“The disappearance of Netaji Subhas Chanda Bose has bothered generations of Indians. Eighteen years ago, in 2004, a few friends and I decided that we needed to find out what happened to Netaji—something that nobody has been able to conclusively establish. Did he die in a plane crash? Did he survive? If he did, what happened to him after that?” These were some of the questions and points raised by best-selling author, researcher and commentator on history, Chandrachur Ghose, as he talked about his book, Bose: The Untold Story of an Inconvenient Nationalist, at a session of An Author’s Afternoon, organised by Prabha Khaitan Foundation at the Taj Bengal. Ghose was in conversation with educationist Mohua Chatterjee, and the speaker and moderator were introduced to the audience by Shefali Agarwal, Ehsaas Woman of Kolkata.
“I had never imagined that I would, one day, take up writing as a career,” said Ghose, throwing light on his formative years. “Much like everyone else in my generation, while growing up, I had to aspire to become a doctor or an engineer and so on. But writing was something that has always been a part of my DNA. I was influenced by my grandfather, a freedom fighter, and his father, who was a journalist. I had grown up with books around me all my life.”
Writing remained a part of all of Ghose’s occupations later on in life. “When my fascination with and interest in Subhas Chandra Bose grew manifold, I realised that there were a lot of stories about him that have not been brought to the fore,” said Ghose. “They either stay hidden, or they remain untold. I felt that they had to be told, and as I began compiling them, I realised that these stories portrayed the man in a more complete manner. It is only through a complete picture painted by such stories that you get to see this great personality standing right in front of you, almost as if in flesh and blood. What Netaji was trying to do, what his vision was, which way he was trying to go—that story needed to be told. His journey from being a very impatient man to a global statesman had to be captured. And at every stage he was evolving; that is the story I wanted to tell. This is how the journey of writing the book materialised for me.
Ghose also elaborated on why the title of his book refers to Bose as an ‘inconvenient nationalist’. “Part of the answer to this lies in the fact that the declassification of the documents pertaining to Netaji happened in 2010, and then in 2015-16—not before that,” said the author. “Even the INA files were declassified in 1997-98. Before that, there was very little archival material about Bose in the public domain. Why was this so? If you follow the mainstream political discourse of our country, you’ll find discussions around the ideas of Jawaharlal Nehru, M.K. Gandhi, Ram Manohar Lohia, Jayaprakash Narayan and B.R. Ambedkar—but Subhas Bose is missing. This is very surprising, because Bose was one of the leading thinkers of his time. He did not just think about political strategies, but also political principles. He was framing his own ideas. How could he be so inadequately represented in the archives in a country that is riddled with problems pertaining to literacy, health, communalism and so on? The answer lies in the fact that Bose delved deeply into issues like poverty and education, and did actual work instead of being a political preacher. He paved the way forward with his actions—that tells you why Bose is considered an inconvenient nationalist.”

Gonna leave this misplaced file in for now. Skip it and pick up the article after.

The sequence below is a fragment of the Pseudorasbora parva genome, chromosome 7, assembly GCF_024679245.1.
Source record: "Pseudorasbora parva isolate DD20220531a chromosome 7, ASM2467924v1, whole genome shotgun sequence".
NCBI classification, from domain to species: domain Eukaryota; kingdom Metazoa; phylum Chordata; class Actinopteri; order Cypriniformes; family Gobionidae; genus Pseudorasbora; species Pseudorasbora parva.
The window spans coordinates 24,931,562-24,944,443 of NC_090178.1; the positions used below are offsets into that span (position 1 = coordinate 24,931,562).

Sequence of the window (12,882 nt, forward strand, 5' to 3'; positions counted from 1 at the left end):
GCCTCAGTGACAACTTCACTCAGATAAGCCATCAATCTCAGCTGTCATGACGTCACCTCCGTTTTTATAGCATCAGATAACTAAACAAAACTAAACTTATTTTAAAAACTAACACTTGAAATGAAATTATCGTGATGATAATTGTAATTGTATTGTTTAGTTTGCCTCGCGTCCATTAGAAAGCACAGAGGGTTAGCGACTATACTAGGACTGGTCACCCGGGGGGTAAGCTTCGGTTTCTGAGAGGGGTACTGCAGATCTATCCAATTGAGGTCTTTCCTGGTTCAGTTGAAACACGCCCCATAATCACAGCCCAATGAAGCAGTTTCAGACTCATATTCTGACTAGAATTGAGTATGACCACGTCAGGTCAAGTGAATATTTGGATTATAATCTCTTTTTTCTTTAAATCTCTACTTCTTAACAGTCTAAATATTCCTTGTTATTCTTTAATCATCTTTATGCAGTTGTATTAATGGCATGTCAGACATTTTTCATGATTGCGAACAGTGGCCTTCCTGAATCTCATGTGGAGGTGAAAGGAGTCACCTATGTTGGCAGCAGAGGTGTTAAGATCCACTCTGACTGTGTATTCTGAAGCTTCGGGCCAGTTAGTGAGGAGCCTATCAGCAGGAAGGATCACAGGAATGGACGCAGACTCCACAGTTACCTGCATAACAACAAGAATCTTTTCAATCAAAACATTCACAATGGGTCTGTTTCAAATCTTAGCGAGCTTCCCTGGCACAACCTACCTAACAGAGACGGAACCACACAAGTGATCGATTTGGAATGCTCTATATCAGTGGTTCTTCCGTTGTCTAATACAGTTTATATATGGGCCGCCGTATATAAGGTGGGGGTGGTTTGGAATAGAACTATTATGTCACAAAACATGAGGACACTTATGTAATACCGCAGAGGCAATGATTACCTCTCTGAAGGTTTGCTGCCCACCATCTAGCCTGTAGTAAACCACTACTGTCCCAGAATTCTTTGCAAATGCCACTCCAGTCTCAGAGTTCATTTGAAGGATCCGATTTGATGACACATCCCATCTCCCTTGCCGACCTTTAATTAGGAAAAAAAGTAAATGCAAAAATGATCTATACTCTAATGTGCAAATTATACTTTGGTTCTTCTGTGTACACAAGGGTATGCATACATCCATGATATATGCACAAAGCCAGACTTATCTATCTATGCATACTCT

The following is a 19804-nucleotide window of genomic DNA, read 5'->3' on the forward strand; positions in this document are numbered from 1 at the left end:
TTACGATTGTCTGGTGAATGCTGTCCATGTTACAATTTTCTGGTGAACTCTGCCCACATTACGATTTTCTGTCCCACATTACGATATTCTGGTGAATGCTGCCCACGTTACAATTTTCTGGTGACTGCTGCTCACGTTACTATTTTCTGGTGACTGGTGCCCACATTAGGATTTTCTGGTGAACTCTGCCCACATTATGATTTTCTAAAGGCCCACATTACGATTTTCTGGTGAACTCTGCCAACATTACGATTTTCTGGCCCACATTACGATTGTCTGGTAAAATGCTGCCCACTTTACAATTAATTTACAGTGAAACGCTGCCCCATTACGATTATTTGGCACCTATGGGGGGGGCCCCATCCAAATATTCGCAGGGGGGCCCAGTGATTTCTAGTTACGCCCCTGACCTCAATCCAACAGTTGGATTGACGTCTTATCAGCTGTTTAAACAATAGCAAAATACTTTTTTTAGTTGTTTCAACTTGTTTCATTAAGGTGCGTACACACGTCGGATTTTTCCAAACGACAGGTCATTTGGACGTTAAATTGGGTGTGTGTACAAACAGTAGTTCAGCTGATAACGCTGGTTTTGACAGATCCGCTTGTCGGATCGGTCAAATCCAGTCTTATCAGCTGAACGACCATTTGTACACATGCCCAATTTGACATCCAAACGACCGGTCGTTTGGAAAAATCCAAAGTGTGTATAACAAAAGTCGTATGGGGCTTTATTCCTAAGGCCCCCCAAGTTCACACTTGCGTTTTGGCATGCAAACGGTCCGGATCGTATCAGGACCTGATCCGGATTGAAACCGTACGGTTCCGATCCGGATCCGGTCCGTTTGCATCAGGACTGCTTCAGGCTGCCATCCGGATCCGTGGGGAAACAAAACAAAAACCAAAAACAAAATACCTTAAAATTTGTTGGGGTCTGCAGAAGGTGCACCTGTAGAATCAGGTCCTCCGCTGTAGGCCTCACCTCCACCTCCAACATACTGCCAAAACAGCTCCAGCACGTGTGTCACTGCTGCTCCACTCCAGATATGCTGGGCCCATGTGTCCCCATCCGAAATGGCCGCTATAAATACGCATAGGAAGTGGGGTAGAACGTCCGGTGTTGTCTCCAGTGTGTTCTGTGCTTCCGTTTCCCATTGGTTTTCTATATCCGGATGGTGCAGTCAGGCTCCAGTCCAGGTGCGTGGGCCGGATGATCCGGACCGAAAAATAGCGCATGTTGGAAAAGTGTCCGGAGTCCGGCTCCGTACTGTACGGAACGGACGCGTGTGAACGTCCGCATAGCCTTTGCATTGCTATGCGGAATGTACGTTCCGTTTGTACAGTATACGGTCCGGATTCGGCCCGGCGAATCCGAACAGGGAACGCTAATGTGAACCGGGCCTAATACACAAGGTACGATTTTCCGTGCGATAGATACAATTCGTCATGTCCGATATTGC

Ghose also regaled his audience with anecdotes about Netaji. “There are multiple instances when Bose stayed a step ahead of the British. He had his own network that kept him well informed, and he was the only one who was capable of hoodwinking the British government the way he did.” As the afternoon progressed, Ghose revealed that in his quest for the truth about Netaji, he realised that everything he had learned about the man differed from the conventional image that the general population has been led to believe. “Even today, the first image of Netaji that comes to mind is what is probably the worst statue of him in the world—the one at the Shyambazar crossing in Kolkata. I wanted to break that image. Bose is not a horse-riding, sabrerattling figure—he is a lot more than that. Prevalent images and themes about him had to be destroyed, and that was the only objective of my book.”
A short Q&A session followed, after which Ghose signed some copies of his book for the audience. Several attendees expressed their satisfaction with the event. Agarwal, who had introduced Ghose to the audience, said, “It was very interesting to learn that a lot of information relating to Netaji is yet to emerge in the public domain. I was also intrigued to learn what other political leaders thought of him. Netaji has always been important to all of us, and when someone takes so much effort to study him and present the research for us to appreciate, it makes for an enriching experience.” Farhan Khan, Director of Sales and Marketing at Taj Bengal, concluded the afternoon’s proceedings with his own thoughts. “It is always interesting to know more about a figure that the entire nation holds in such high regard,” he said. “Seeing our Netaji in an altogether new light was very special.”